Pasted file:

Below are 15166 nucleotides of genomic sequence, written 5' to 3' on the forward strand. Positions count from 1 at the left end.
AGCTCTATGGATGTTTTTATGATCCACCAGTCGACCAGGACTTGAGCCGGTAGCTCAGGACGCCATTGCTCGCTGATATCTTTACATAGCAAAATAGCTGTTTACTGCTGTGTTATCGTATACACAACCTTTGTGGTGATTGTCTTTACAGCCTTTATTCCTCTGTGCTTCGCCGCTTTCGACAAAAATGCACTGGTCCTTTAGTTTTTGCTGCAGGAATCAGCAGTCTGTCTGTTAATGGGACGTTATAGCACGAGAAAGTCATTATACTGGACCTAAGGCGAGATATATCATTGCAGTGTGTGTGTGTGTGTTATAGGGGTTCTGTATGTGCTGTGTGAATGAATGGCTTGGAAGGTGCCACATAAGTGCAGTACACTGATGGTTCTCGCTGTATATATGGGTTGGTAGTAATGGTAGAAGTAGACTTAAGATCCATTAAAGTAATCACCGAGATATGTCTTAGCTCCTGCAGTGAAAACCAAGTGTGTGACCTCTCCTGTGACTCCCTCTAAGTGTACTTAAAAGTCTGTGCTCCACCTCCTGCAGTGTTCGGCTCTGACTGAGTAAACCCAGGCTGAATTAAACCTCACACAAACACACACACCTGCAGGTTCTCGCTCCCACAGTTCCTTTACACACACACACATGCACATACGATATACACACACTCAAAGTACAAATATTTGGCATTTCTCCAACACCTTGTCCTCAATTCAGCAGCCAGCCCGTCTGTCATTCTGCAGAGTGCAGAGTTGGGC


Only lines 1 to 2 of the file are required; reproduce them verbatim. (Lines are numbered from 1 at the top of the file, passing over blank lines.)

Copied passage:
Below are 15166 nucleotides of genomic sequence, written 5' to 3' on the forward strand. Positions count from 1 at the left end.
AGCTCTATGGATGTTTTTATGATCCACCAGTCGACCAGGACTTGAGCCGGTAGCTCAGGACGCCATTGCTCGCTGATATCTTTACATAGCAAAATAGCTGTTTACTGCTGTGTTATCGTATACACAACCTTTGTGGTGATTGTCTTTACAGCCTTTATTCCTCTGTGCTTCGCCGCTTTCGACAAAAATGCACTGGTCCTTTAGTTTTTGCTGCAGGAATCAGCAGTCTGTCTGTTAATGGGACGTTATAGCACGAGAAAGTCATTATACTGGACCTAAGGCGAGATATATCATTGCAGTGTGTGTGTGTGTGTTATAGGGGTTCTGTATGTGCTGTGTGAATGAATGGCTTGGAAGGTGCCACATAAGTGCAGTACACTGATGGTTCTCGCTGTATATATGGGTTGGTAGTAATGGTAGAAGTAGACTTAAGATCCATTAAAGTAATCACCGAGATATGTCTTAGCTCCTGCAGTGAAAACCAAGTGTGTGACCTCTCCTGTGACTCCCTCTAAGTGTACTTAAAAGTCTGTGCTCCACCTCCTGCAGTGTTCGGCTCTGACTGAGTAAACCCAGGCTGAATTAAACCTCACACAAACACACACACCTGCAGGTTCTCGCTCCCACAGTTCCTTTACACACACACACATGCACATACGATATACACACACTCAAAGTACAAATATTTGGCATTTCTCCAACACCTTGTCCTCAATTCAGCAGCCAGCCCGTCTGTCATTCTGCAGAGTGCAGAGTTGGGC